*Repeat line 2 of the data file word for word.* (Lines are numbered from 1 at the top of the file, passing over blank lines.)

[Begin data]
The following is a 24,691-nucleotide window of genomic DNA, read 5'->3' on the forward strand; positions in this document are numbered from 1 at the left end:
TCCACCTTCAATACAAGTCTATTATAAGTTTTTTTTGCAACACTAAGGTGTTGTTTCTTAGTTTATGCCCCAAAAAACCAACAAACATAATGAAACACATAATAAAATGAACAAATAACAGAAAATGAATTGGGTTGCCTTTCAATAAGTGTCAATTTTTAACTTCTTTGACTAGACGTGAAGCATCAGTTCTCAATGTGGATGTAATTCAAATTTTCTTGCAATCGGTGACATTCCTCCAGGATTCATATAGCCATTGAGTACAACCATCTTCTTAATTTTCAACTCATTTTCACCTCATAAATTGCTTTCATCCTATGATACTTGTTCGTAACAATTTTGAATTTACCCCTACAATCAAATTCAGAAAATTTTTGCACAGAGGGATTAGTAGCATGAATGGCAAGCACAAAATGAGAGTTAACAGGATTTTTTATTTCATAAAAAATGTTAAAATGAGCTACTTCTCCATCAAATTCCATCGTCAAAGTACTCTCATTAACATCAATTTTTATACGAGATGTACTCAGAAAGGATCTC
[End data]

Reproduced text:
TCCACCTTCAATACAAGTCTATTATAAGTTTTTTTTGCAACACTAAGGTGTTGTTTCTTAGTTTATGCCCCAAAAAACCAACAAACATAATGAAACACATAATAAAATGAACAAATAACAGAAAATGAATTGGGTTGCCTTTCAATAAGTGTCAATTTTTAACTTCTTTGACTAGACGTGAAGCATCAGTTCTCAATGTGGATGTAATTCAAATTTTCTTGCAATCGGTGACATTCCTCCAGGATTCATATAGCCATTGAGTACAACCATCTTCTTAATTTTCAACTCATTTTCACCTCATAAATTGCTTTCATCCTATGATACTTGTTCGTAACAATTTTGAATTTACCCCTACAATCAAATTCAGAAAATTTTTGCACAGAGGGATTAGTAGCATGAATGGCAAGCACAAAATGAGAGTTAACAGGATTTTTTATTTCATAAAAAATGTTAAAATGAGCTACTTCTCCATCAAATTCCATCGTCAAAGTACTCTCATTAACATCAATTTTTATACGAGATGTACTCAGAAAGGATCTC